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Statti Greco 2016

Greco from Italy
    0% ABV
    • WS89
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    Currently Unavailable $16.99
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    0% ABV

    Winemaker Notes

    This 100% Greco wine is emotional, powerful -- like racing in an Alfa Romeo Duetto.

    Critical Acclaim

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    Statti

    Statti

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    Statti, Italy
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    It hasn’t taken long for Alberto and Antonio Statti to show that their initial success was no shot in the dark. An that their place in the top band of Calabrian producers is fully justified. The 500-hectare property is one of the largest in the region. Currently They have 55 hectares under vine but now that the new cellar is operational this is due to rise to 100 hectares. The Stattis are giving prominence to magliocco, gaglioppo, mantonico and greco bianco, a concentration on indigineous varieties that shows far-sighted thinking. Consultancy comes form two Sicilian oenologists, Nicola Bambina and Vincenzo Centonze, and to judge by the wines, their skills are equally effective either side of the Straits of Messina.

    The idea is to combine tradition and innovation into the production of high quality wines. Alberto and Antonio Statti are the fourth generation of a family of farmers who have always felt a great link to the land and territory. Some vines were grafted from areas of the property and replanted in other areas that were considered more suitable to vine-growing. The plains around Lamezia Terme have one of the longest lasting traditions when it come to winemaking in Calabria: it can easily be compared to the Ciro’ area. "Our goal is to improve this great territory that has huge potential", says Alberto Statti.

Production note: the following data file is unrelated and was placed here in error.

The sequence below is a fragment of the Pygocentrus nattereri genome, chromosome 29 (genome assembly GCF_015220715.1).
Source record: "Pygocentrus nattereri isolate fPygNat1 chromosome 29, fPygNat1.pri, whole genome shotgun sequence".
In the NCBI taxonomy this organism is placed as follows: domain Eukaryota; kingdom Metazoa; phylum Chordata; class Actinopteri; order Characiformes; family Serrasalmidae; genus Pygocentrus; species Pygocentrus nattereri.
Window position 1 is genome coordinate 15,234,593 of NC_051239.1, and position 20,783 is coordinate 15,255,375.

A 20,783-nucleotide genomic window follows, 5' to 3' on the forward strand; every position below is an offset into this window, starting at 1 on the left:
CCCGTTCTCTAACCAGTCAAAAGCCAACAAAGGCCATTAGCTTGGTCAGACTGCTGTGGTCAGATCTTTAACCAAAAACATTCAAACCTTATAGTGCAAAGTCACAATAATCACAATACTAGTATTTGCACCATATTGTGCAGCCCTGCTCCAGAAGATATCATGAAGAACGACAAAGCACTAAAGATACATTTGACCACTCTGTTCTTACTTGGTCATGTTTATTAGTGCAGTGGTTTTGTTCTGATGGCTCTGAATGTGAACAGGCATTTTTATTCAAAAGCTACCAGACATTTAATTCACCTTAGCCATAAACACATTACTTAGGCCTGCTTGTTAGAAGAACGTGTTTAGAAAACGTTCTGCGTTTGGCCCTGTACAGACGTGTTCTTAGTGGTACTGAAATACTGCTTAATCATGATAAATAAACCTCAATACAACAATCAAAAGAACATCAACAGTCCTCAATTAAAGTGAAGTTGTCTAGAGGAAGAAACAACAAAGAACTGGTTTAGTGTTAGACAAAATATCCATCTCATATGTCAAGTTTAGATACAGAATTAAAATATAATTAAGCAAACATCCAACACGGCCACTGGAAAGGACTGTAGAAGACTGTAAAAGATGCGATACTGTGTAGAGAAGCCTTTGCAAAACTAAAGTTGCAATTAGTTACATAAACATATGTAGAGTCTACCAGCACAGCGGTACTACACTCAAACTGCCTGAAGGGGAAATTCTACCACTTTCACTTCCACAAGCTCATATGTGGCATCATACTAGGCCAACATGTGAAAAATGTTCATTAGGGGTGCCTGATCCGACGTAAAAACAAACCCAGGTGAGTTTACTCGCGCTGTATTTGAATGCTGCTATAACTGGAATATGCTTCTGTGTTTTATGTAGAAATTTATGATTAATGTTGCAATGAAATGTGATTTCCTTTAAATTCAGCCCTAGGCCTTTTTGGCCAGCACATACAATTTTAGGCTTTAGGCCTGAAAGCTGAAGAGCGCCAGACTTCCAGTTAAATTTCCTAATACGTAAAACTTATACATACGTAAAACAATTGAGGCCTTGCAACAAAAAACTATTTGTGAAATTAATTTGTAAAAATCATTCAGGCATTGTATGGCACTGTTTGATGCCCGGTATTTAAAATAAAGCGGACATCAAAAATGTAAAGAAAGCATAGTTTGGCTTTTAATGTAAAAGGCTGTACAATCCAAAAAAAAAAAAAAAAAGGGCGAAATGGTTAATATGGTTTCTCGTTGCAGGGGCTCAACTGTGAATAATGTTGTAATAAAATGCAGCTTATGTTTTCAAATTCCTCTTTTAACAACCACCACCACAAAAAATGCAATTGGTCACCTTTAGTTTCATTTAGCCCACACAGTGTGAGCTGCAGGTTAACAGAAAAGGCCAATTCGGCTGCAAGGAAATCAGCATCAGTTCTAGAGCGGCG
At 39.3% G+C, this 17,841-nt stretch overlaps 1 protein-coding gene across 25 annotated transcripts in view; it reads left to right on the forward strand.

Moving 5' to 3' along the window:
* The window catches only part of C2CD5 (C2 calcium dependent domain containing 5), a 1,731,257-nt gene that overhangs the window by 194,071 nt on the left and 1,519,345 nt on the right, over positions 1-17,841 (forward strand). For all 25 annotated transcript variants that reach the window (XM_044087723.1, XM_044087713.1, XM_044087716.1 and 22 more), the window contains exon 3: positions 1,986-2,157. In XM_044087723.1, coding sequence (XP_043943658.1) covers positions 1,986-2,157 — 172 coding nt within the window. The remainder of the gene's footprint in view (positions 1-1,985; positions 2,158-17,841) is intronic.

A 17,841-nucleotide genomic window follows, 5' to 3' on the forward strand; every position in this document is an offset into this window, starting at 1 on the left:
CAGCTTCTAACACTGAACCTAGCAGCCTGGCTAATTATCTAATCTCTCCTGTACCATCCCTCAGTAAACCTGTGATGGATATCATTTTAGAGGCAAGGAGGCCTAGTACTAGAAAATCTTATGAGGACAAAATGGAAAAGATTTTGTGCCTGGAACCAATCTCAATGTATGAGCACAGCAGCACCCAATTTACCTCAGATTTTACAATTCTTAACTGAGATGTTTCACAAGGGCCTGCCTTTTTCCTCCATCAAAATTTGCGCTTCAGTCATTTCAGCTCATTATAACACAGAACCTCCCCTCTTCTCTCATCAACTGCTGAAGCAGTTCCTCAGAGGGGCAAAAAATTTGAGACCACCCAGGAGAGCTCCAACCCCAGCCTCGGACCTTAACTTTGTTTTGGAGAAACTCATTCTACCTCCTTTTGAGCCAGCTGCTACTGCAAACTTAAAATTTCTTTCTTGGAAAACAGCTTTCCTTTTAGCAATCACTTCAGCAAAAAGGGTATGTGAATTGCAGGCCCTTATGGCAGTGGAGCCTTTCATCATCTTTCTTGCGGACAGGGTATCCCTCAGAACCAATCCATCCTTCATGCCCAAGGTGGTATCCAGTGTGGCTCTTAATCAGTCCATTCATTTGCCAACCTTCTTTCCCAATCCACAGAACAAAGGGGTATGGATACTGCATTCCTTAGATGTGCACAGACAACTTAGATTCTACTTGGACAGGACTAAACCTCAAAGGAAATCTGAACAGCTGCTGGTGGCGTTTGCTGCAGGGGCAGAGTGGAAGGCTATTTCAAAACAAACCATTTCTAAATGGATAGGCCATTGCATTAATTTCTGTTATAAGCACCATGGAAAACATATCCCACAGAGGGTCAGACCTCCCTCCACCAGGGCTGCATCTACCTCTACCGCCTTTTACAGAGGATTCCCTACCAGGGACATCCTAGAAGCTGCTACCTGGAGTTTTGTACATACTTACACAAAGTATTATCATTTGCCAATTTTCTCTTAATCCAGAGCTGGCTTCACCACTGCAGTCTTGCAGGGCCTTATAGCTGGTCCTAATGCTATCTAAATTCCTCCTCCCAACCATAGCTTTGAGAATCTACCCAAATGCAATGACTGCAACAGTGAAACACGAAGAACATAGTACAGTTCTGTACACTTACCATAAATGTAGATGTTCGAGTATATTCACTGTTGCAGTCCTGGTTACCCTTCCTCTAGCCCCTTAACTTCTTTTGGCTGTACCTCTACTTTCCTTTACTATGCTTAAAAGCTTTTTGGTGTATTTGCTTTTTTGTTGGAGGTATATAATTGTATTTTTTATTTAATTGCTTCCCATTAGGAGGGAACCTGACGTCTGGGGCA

Named “Oenotria” by the ancient Greeks for its abundance of grapevines, Italy has always had a culture that is virtually inextricable from wine. Wine grapes are grown just about everywhere throughout the country—a long and narrow boot-shaped peninsula extending into the Mediterranean and Adriatic Seas. The defining geographical feature of the country is the Apennine Mountain range, extending from Liguria in the north to Calabria in the south. The island of Sicily nearly grazes the toe of Italy’s boot, while Sardinia lies to the country’s west. Climate varies significantly throughout the country, with temperature being somewhat more dependent on elevation than latitude, though it is safe to generalize that the south is warmer. Much of the highest quality viticulture takes place on gently rolling, picturesque hillsides.

    Italy boasts more indigenous varieties than any other country—between 500 and 800, depending on whom you ask—and most wine production relies upon these native grapes. In some regions, international varieties have worked their way in, but their use is declining in popularity, especially as younger growers begun to take interest in rediscovering forgotten local specialties. Sangiovese is the most widely planted variety in the country, reaching its greatest potential in parts of Tuscany. Nebbiolo is the prized grape of Piedmont in the northwest, producing singular, complex and age-worthy wines. Other important varieties include Montepulciano, Trebbiano, Barbera, Nero d’Avola and of course, Pinot Grigio.

    This late-ripening variety from Campania flaunts an invigorating mineral character—more so than its other regional white grape compatriots, Fiano and Falanghina. Bursting with fresh citrus, stone fruit, herb and spice, Greco di Tufo wines are dark lemon or gold in color but as that might suggest, aren’t particularly heavy on the palate. The wines are medium- to full-bodied and have a relatively high acidity. The name Tufo comes from the soft, volcanic rock found all over in the subsoil of the region where Greco thrives.

    VIYITSTTG7516_2016 Item# 333428